It'll be an excellent photo op. I'm hoping a few international journalists will be hand to cover the story, which is really about a local government abusing the largesse of the European Union. Sadly, it's one of many instances in which East European public officials are playing fast and loose with Cohesion Funds -- which mainly come from West European coffers. Decision makers in Brussels -- and elsewhere around in Europe -- have a right to hold the Budapest administration, as an EU grant recipient, to certain standards.

View Larger Map

Unlike the Earth Day Critical Mass in the spring, which is a celebratory, weekend parade for the whole family, the ride on Car Free Day is more of a hard-nosed, politically-pointed affair. It takes place during a weekday rush hour, and only parts of the route are cordoned off from other road users. For the most part, participants ride in traffic as they would during a normal evening commute. It's in the spirit of the original Critical Masses in San Francisco, which were spontaneously organised rides to show that cyclists are part of the traffic.

Naturally, participants are asked to remain civilised and adhere to traffic rules, according to well-kept Budapest tradition. (There will even be a chaperoned side ride for children, "Kidical Mass", also starting at 5:30.) That said, we want to make a big enough noise so that Budapest City Hall will finally come to its senses, and make good on its promises to local cyclists and its contractual agreements with the EU, and give the city its first proper cycling accomodation on a Danube bridge.

Monday, August 31, 2009

Danish Bike Wave Hits Budapest

The Danish Embassy will co-host the travelling bike exhibition "Dreams on Wheels" September 4-25 at the VAM Design Centre in District VII.

According to the press release, the show aims "to promote cycling as an alternative form of transportation and to show how the benefits derived from it relate to important topics such as climate change, energy conservation, the environment and health."

It will feature photos and posters along with a variety of actual bicycles, both ordinary and "curious kinds" the release promises.

Originally held at the dawn of the cycling revolution in Paris in 2002, the exhibition has since visited Toronto, Moscow, Tokyo and Riga among other capitals.

Some accompanying events

Did I mention about the part about the famous Copenhagen Cycling Chic blogger Mikael Colville Andersen??

For further info
  • Counsellor Jens Chr. Andersen (Royal Danish Embassy in Budapest)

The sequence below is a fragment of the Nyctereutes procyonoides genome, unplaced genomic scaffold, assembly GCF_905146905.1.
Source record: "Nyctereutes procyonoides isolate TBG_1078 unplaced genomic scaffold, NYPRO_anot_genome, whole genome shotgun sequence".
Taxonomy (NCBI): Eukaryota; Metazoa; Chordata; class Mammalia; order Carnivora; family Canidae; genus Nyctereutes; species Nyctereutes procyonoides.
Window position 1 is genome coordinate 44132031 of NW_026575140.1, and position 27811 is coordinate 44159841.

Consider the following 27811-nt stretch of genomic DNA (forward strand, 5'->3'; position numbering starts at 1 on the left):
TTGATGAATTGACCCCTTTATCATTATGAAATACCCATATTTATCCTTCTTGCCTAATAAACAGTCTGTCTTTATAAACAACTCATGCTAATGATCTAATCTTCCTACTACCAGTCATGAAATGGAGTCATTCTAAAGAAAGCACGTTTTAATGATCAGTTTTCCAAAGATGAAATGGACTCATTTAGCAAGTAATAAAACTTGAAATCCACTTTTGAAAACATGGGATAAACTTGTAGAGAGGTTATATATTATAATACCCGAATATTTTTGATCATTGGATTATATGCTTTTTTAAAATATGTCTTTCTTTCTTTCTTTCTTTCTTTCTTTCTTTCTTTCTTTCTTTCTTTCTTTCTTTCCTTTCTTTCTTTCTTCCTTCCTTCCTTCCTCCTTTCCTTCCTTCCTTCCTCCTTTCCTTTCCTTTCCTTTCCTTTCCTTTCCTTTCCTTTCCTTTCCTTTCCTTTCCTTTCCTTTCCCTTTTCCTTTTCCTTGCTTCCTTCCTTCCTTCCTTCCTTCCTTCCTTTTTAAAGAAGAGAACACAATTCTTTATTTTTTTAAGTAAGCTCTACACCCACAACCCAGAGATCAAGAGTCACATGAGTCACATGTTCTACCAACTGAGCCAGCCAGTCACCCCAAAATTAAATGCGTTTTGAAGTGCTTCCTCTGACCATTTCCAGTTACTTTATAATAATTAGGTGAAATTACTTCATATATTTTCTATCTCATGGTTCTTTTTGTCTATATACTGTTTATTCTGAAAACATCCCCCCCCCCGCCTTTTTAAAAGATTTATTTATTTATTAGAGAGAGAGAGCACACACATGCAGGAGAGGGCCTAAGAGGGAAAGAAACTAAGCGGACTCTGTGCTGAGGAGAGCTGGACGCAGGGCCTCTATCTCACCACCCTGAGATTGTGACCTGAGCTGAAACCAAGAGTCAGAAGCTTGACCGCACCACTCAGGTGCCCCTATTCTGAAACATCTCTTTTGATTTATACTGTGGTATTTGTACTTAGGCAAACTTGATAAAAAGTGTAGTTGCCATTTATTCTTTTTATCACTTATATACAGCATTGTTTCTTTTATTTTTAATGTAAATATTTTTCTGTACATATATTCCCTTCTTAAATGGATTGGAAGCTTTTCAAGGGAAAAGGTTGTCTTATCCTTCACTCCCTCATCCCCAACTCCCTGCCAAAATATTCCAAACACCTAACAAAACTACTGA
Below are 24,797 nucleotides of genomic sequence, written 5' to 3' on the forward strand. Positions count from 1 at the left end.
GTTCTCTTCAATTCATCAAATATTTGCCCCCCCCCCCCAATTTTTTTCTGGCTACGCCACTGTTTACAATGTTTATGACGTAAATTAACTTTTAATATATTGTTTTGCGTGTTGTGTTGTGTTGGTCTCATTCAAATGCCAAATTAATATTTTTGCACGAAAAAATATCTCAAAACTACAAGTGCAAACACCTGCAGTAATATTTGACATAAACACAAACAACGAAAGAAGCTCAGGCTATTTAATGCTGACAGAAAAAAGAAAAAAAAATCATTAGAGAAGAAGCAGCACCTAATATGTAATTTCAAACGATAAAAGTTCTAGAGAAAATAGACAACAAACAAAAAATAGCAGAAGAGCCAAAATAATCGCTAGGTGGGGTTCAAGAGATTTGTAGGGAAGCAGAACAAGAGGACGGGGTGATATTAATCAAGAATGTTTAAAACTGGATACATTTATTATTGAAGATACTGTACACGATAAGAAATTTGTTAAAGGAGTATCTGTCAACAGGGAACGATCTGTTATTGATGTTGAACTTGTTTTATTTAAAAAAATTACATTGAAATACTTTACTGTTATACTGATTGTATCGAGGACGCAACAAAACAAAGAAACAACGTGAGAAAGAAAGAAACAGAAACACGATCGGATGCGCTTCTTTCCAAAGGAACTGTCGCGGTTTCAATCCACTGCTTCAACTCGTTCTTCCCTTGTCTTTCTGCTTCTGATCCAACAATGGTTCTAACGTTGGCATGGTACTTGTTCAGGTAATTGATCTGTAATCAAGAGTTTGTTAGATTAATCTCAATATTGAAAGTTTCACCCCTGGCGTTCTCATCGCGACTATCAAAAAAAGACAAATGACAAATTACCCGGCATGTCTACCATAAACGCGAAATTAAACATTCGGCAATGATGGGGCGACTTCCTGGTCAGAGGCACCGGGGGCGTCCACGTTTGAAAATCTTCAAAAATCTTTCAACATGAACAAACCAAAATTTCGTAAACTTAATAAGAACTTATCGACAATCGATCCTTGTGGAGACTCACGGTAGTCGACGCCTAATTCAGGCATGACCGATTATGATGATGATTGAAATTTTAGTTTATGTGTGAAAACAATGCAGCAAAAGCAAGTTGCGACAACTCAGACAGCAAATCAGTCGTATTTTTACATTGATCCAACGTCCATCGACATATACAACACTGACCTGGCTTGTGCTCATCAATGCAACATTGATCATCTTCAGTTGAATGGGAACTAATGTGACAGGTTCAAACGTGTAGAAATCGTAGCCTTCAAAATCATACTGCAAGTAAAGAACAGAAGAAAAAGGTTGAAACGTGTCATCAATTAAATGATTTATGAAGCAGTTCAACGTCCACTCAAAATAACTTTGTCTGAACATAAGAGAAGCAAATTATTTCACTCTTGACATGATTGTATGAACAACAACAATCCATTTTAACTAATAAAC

E- mail:
  • Henrietta Hajdu (
  • Hunor Kiraly

Friday, August 28, 2009

Bike-Path Removal Violates Aid Contract

By removing the south-side bikeway from the Margit híd renovation plans, Budapest City Hall has violated conditions of HUF 6 billion (EUR 22 million at today's rate) in EU assistance for the project, according to a report on by bike blogger András Földes.

When City Hall applied for the support via the National Development Agency (NFÜ), the plans included three paths for bikes. These comprised two side-by-side paths for two directions of traffic on the north side of the bridge -- primarily for those accessing Margit Island for recreational purposes. On the south side was a single, one-way path for cyclists going from Buda to Pest for transportation purposes.

On the basis of a renovation plan that included this cycling plan, the NFÜ awarded the City an EU grant of HUF 6 billion, which would cover almost a third of the total project price of HUF 20.8 billion (EUR 77.1 million).

However, in recent weeks it came to light that the plan had been amended to remove the south side lane altogether. This provoked letters of protest from the Hungarian Cyclists Club and a hastily organised demonstration of more than 500 cyclists on the bridge August 18. The cyclists' problem with the new plan is that for Buda-to-Pest bike traffic, a one-side-only path will mean going through eight stop lights, getting off and back on your bike at least twice along the way, and riding about twice the distance as would be necessary with a south-side bikeway.

Not only did the city violate its promise to cyclists, but it has also broken its signed agreement with the NFÜ. This states that if the objective of the aid is jeapardised in whole or in part, details, documents and facts of plan amendments must be sent immediately to the NFÜ. The deadline for such a notice is eight calendar days from the change. More than that time has already lapsed since the changes were revealed, and no notice has been sent.